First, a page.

In These Times
May 22nd, 2015
Graduate student-workers perform salaried work that is integral to
university operations, including undergraduate education and research.
Over the past several months, unionized graduate student-workers at the University of Oregon, NYU, University of Massachusetts-Amherst and UMass-Boston, University of Toronto, York University, Rutgers, Michigan State and the University of Connecticut
have used direct action and other tactics to push their university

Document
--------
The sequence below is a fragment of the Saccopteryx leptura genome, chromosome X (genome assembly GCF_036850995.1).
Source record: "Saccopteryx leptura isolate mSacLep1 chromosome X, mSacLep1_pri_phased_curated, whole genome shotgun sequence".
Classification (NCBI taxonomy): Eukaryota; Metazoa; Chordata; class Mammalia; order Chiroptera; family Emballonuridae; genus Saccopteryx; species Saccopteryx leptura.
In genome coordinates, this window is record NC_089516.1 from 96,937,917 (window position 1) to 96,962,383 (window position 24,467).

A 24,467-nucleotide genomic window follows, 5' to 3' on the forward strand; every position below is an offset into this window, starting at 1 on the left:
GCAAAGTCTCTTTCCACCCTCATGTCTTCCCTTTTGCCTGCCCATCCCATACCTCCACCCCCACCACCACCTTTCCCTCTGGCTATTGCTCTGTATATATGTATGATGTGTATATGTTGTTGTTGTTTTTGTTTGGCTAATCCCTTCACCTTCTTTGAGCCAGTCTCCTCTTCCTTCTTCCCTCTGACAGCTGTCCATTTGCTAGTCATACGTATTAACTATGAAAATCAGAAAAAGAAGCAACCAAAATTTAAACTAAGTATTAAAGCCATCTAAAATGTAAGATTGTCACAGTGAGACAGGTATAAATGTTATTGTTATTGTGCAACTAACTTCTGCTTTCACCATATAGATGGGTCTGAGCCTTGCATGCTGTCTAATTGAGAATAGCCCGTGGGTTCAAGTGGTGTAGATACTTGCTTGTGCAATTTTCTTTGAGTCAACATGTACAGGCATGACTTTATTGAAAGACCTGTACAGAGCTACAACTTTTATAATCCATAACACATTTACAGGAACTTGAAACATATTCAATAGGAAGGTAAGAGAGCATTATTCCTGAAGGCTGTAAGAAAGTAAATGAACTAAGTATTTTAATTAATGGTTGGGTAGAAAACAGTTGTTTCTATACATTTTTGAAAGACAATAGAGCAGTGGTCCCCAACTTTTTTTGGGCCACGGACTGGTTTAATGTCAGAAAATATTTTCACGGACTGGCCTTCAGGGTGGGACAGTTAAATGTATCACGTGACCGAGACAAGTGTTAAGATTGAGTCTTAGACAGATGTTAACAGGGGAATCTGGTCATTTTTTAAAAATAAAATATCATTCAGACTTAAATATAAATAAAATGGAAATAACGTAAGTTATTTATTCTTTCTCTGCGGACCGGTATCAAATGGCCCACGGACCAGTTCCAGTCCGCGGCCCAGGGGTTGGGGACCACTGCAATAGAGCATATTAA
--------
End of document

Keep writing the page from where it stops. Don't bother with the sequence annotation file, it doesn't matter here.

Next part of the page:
administrations to provide more affordable health insurance that also
covers families, fairer expectations regarding workload, living wages
and reasonable grievance procedures. Graduate student-workers at Columbia, the New School, the University of Chicago, University of Hawai'i, Yale, Harvard and Cornell are actively organizing their own unions and fighting for collective bargaining rights.
These efforts date back to the 1960s. Graduate student-workers at UC
Berkeley unionized during the Free Speech Movement in 1964; in
1969, graduate student-workers joined the faculty bargaining units at
CUNY and Rutgers, followed closely by University of Wisconsin-Madison’s Teaching Assistants Association, who gained recognition independently of faculty in the same year.
In other words: graduate unionization is not a passing fad, but a movement over half-a-century old.